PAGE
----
December 21, 2023
NEWARK – Members of the Newark City Council tonight introduced an ordinance lowering the voting age to 16 for Newark’s school board elections, moving it forward to a vote on Jan. 10.
“From the suppression of learning the truth about race and racism, to gun safety and more, our 16- and 17-year-olds have never been more directly affected by school board policies, yet they have no meaningful say in who makes them. They soon will. This historic ordinance will empower more than 7,000 16- and 17-year-olds, 90% of whom are Black and Brown, to speak for themselves at the ballot box, said Ryan Haygood, President & CEO of the New Jersey Institute for Social Justice. “This is what democracy looks like, and I am proud, as a resident of this city, to stand with our partners, Mayor Baraka, Council President McIver, Councilman Council and other supporters on the Newark City Council – acting pursuant to its power under the New Jersey Constitution and Title 19 – as we make Newark the first city in New Jersey to take this historic step. We look forward to its passage in time for the 2024 school board elections.”
“Whether it’s gun safety, the environment, racial justice, reproductive health, gender or school curriculum, the stakes are higher than ever for young people. We know they care about these issues because we see them marching in the streets and speaking out,” said Micauri Vargas, Associate Counsel of the Democracy & Justice Program at the New Jersey Institute for Social Justice. “We’re glad to see Newark take this important first step in empowering young people to have a real say in a system that directly affects their lives.”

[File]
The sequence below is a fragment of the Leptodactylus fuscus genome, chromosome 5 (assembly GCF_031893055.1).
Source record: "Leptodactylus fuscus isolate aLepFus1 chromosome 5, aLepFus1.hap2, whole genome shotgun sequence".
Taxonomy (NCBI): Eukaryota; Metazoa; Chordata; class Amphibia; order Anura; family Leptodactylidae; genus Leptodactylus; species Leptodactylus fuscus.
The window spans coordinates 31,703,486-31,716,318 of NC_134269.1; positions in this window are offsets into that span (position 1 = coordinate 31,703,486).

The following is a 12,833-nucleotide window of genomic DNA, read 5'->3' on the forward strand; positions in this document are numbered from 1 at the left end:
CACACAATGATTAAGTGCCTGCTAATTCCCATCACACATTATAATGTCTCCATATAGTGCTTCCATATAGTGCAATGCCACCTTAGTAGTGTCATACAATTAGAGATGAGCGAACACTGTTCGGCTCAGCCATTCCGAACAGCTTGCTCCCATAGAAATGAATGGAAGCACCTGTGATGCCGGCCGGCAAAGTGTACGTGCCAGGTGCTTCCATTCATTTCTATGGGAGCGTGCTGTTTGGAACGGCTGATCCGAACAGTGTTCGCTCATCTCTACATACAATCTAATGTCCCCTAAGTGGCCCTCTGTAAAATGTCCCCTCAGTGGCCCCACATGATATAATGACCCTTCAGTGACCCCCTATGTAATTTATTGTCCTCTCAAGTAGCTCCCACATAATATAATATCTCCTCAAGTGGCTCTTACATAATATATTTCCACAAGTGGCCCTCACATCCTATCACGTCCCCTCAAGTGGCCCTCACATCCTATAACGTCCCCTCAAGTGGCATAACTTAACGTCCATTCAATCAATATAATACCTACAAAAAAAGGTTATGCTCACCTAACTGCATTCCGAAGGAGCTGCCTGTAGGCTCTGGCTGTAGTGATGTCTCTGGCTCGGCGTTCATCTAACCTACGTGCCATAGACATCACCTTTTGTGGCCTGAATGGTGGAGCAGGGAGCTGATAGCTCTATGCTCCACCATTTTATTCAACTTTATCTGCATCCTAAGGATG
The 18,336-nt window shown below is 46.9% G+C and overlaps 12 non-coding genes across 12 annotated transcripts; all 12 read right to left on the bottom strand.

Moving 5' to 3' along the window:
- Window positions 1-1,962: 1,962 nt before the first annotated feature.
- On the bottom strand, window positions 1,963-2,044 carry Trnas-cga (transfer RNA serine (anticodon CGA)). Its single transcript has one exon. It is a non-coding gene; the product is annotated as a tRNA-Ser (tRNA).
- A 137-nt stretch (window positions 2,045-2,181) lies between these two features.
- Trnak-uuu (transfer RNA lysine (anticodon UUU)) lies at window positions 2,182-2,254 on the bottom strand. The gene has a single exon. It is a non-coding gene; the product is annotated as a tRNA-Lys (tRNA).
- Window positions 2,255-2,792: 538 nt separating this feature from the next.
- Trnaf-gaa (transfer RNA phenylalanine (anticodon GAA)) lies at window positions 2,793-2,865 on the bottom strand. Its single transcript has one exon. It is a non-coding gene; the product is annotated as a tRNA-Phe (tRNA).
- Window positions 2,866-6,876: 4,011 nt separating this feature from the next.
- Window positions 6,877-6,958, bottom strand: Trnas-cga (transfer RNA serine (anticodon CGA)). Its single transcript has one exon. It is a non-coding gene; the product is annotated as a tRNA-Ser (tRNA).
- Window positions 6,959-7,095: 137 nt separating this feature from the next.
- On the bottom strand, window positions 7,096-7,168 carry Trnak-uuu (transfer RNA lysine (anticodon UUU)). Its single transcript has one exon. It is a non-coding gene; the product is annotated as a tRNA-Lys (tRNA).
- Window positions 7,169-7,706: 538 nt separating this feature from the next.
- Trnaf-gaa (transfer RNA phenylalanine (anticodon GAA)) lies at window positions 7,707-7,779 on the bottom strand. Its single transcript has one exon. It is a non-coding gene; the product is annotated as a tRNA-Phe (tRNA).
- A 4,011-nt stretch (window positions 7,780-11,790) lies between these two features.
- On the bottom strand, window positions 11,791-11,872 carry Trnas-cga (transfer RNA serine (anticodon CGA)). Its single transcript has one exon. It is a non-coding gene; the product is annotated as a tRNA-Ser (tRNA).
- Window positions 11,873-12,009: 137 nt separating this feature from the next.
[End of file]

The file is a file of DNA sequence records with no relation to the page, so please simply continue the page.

Research shows that 16- and 17-year-olds are not only neurologically and socially mature enough to vote responsibly but are also well-informed and engaged in political issues. Eighteen as a minimum voting age is an arbitrary barrier that restricts the political contribution of young individuals.
Lowering the voting age for school board elections in Newark will enfranchise 7,257 16- and 17-year-old mostly Black and Brown young people, giving them a direct voice in shaping the future of their schools and community.
“I’m very proud to see Newark take the lead on this issue,” said Newark Mayor Ras Baraka. “Democracy is stronger when more people participate, and bringing younger people into the fold, who have so much at stake, is a great idea. Our elections will be energized and our school boards will benefit.”
In Newark’s last school board election, a mere 3% turned out to vote.
“This ordinance is good for our young people, good for Newark and good for New Jersey,” said Newark City Council President LaMonica McIver, a sponsor of the ordinance. “I’m grateful to Mayor Baraka and Councilman Council for joining me to champion this important ordinance and look forward to its passage.”
In August, the New Jersey Institute for Social Justice released Let Us Vote: Why 16-and-17-Year-Olds Should Be Allowed to Vote in Local Elections and Beyond, a policy brief arguing that New Jersey municipalities should lower the voting age to 16 for local and school board elections.
The Council will vote on the ordinance on Jan. 10 at 12:30 p.m.